“To be yourself in a world that is constantly try to make you something else is the greatest accomplishment.” – Ralph Waldo Emerson
Growing up, I never had that sense of fitting in. I was always the tall, awkward chick with the curly hair. I was quiet and shy as a child, so that’s how people knew me. I wasn’t any good at sports and I definitely wasn’t in the “cool” crowd. Within my little group, we called ourselves the weird ones.
Then came college and all I wanted was to find a place to fit in. So I joined the Frisbee team, but my lack of athletic ability just accentuated my gawkiness. I tried to hang out with the girls on my floor; I went out with them once, and never again. Finally, I saw a flyer for sorority recruitment. Clearly I’m not the classic sorority type. What would I have in common with a bunch of sorority girls? I don’t go tanning and rarely straighten my hair, but I figured it couldn’t hurt to go to the interest meeting.
At the meeting, we heard from the president of the Panhellenic Council, gorgeous, blonde, eloquent. She spoke so passionately about the amazing experience she had as a part of the Panhellenic community, though, I just had to rush.
To my surprise, I actually got into one. I wasn’t in the top tier sorority, far from it, but it was a group of women who supposedly had a set of admirable values. To me, it was a group of built in friends, philanthropic opportunities and a resume booster.
I tried, but I still didn’t fit in well. I had different values then those that I was expected to represent. Waking up two hours early to get ready and picture perfect for my 8am class all the way across campus just wasn’t going to happen; it’s not who I am to look like perfection every time I leave the house. I get that looks are important, but I’ll never wake up extraordinarily early to straighten my curls just because it’s what most others think is “pretty.”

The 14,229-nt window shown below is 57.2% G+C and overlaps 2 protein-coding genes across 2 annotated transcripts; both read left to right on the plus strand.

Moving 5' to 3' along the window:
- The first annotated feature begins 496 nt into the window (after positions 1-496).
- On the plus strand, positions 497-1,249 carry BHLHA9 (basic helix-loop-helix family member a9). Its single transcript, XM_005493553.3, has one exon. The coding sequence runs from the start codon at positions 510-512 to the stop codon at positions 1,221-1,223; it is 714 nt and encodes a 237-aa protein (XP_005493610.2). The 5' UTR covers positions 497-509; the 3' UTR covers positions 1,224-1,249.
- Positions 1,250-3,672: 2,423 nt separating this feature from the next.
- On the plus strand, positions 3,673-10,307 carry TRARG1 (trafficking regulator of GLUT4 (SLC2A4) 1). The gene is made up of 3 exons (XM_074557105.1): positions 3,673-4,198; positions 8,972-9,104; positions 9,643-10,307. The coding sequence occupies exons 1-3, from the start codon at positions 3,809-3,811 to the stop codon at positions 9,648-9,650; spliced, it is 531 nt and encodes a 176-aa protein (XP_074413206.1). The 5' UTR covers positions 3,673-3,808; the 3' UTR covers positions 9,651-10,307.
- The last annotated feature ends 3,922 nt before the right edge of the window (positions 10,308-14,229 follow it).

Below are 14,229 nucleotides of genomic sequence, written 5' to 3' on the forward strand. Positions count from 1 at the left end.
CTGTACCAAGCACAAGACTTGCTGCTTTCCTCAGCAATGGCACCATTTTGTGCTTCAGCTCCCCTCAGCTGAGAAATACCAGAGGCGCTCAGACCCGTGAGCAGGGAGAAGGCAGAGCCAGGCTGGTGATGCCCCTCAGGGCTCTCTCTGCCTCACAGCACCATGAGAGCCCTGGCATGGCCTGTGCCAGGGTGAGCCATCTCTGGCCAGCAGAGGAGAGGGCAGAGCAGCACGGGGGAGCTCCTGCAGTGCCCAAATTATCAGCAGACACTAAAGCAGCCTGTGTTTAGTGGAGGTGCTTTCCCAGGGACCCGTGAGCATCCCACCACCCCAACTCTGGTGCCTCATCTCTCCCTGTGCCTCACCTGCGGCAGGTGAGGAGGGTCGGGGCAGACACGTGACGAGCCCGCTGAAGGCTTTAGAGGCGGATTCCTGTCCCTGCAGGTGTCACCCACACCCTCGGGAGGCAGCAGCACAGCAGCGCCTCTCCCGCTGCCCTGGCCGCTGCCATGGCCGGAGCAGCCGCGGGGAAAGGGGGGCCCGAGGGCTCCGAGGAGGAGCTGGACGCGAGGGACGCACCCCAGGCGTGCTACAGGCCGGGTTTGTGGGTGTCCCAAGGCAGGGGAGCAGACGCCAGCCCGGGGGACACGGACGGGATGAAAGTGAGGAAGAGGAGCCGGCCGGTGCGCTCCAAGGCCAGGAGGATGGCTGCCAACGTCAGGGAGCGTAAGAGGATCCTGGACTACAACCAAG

However, I’d always get so many compliments when I straightened my hair, it must’ve gotten to me. For my senior year, I got a keratin treatment for my hair, which keeps hair permanently straight for up to six months, if taken care of properly. I told myself I did it because it made my hair so much easier to deal with, which it definitely did, but really I think I wanted to feel accepted. I wanted to be something other than the tall, awkward chick with the curly hair. I tried to dress up more and wore a pound of makeup daily, but no matter how conventionally pretty I was on the outside, I was miserable.
A few months later, after graduation, I set off for what ended up being a life-changing trip to Israel. By then, the keratin treatment had begun to wash out, one dip in some salt water and my curls would be back in full force.
I spent ten days in a foreign country with a large group of people I’d never met before, yet I’d never felt more comfortable. I wasn’t the one with the weird curly hair, because everyone had crazy curls. One of the first days in Israel, we went to the beach for an afternoon in the sun. Without a second thought, I ran into the water with my new friends and bathed my hair in the salty Mediterranean Sea. There was no way to tame the curls in the humid Israeli heat, yet when they dried, I felt beautifully vulnerable and completely myself.
I graduated college with no job and little direction. That summer was the season of travel and discovery for me. I realized the beauty within myself and started to actually believe that being myself is enough. My Israeli experience, along with the wonderful people I met, gave me confidence in myself that I’d never had before.
Now I’m proud to show off my curls. How will you show off yours?
Photo by Eloïse L